Eaze’s private label brand Everyday is an environmentally conscious brand, with recyclable packaging created using wind energy. By partnering with master indoor growers, the Everyday team has curated a range of high-quality flower strains for customers with discerning taste. Everyday starts at $45 for an eighth of flower.

Sana Packaging is working to make sustainable packaging more accessible by reducing the cost of its 100% reclaimed ocean plastic pre-roll tub by 30% and reducing materials used by 25%. The sustainable company also makes packaging from 100% plant-based hemp. The Bureau creates a variety of innovative and sustainable cannabis packaging designs made from biodegradable plastic and paper. Their products are customizable to meet each client’s specific needs and budget.

Julie AitchesonApril 21, 2021


4/20 and Earth Day 2021 are both upon us this week, and with those dates comes an opportunity to take a good, hard look at the environmental impacts of the cannabis industry as well as legislative responses to those challenges. Resource use and extraction, air and water quality, and waste management are just a few of the environmental issues confronting indoor, outdoor, and greenhouse cultivation operations. Worth a staggering $61 billion, the cannabis industry is profiting heavily from its current practices, so it stands to reason that legislators are looking to heightened restrictions, green incentives, and higher permitting and licensing fees to offset some of the environmental costs of production and manufacturing.

Aside from the many negative impacts of illegal grow operations, including the use of banned insecticides, illegal diversion of stream water, and unchecked chemical runoff, legal operations can still pack a devastating environmental punch. Soil degradation increased load on water and energy infrastructure systems, and carbon and volatile organic compound emissions from terpenes all have scientists, activists, and lawmakers scrambling to make sure the cannabis market’s booming profits don’t come at the expense of planetary health.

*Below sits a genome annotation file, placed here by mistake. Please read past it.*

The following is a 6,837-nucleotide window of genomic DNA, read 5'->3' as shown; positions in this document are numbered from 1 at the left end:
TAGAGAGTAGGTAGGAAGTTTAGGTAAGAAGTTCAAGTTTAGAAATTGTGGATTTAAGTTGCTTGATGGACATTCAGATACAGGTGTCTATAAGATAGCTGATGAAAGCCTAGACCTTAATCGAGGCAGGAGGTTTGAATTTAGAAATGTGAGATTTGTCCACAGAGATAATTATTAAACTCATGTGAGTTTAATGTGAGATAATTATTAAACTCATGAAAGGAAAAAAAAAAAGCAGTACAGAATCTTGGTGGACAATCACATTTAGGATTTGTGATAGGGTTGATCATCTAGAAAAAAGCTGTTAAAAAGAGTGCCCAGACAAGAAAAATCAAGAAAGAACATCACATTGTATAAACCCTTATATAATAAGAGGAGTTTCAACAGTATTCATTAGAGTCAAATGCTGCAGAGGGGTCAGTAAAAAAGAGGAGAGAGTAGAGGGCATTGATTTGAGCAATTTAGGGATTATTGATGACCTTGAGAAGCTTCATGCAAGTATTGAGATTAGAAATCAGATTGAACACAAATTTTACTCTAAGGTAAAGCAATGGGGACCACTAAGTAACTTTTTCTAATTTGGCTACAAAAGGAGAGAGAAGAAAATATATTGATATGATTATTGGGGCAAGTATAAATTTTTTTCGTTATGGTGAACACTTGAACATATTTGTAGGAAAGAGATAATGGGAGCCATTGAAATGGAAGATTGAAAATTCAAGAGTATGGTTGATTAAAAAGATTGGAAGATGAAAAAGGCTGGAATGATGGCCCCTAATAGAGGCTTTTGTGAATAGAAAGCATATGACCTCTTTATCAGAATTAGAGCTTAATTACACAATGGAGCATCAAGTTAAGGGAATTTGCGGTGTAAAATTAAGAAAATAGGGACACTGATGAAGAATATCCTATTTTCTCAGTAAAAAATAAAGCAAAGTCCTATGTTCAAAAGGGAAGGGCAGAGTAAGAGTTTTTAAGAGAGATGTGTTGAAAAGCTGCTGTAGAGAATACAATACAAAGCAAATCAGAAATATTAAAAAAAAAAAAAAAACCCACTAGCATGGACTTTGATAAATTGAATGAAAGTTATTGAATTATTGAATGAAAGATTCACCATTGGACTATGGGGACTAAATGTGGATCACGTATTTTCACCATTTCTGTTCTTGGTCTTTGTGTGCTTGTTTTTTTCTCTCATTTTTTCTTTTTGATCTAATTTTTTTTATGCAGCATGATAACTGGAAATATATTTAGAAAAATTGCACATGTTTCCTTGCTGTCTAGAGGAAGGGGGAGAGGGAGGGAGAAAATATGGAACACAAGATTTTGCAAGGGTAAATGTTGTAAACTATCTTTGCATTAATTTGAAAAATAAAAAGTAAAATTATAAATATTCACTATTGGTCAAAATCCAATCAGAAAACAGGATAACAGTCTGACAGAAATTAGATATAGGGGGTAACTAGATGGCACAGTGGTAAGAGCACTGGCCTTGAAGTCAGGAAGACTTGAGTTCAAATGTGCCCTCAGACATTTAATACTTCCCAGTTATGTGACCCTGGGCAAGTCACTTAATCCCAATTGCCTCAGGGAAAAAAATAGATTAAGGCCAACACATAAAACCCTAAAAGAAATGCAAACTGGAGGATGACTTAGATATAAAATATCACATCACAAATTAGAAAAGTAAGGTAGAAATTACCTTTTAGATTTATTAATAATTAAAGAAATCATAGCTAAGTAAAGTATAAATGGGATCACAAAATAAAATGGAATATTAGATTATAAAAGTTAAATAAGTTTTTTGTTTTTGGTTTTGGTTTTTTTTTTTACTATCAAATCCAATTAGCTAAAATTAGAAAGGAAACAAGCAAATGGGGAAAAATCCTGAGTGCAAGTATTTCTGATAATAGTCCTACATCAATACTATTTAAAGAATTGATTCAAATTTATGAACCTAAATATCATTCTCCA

The Puget Sound Clear Air Agency in Washington State has imposed a requirement that recreational marijuana producers and processors comply with air quality regulations after they have obtained licensing. This involves paying a fee for a Notice of Construction permit that details odor control equipment and solvent usage information, as well as submitting a plan view of the facility, a schematic drawing of the HVAC system, and an environmental checklist among other requirements. In California, state government-run Water Boards require permitted growers to register water rights and follow strict guidelines that include prohibitions on diverting surface water from April through October and irrigating with stored water during the dry season. Any non-consumer wastes produced in cannabis operations manufacturing vape cartridges and pens in the state are required to be managed by electronics recyclers, which puts California ahead of most states in this particular practice.

The Pennsylvania Department of Environmental Protection prohibits “the emission into the outdoor atmosphere of any malodorous contaminants”, which has shut down more than one processing hemp drying operation in the state while encouraging others to upgrade their generators and air scrubbers to keep business running. Other states such as New Jersey have regulated certain areas as protected lands, such as shellfish habitat, wetlands, and riparian zones, which require special permits or authorization in order to be used for cannabis cultivation. 

In Colorado, Boulder has city codes that require marijuana businesses to utilize renewable energy to offset 100% of their electricity consumption as part of Boulder’s Sustainability and Climate Action Plan.  In addition, several local governments in Colorado, in conjunction with the state, have prepared a “Cannabis Environmental Best Practices Guide”, but as long as adherence to measures such as these remains elective or wildly variable from state to state, both illegal and legal marijuana operations will continue to stymy efforts to ensure that that the cannabis boom is not a bust for the environment.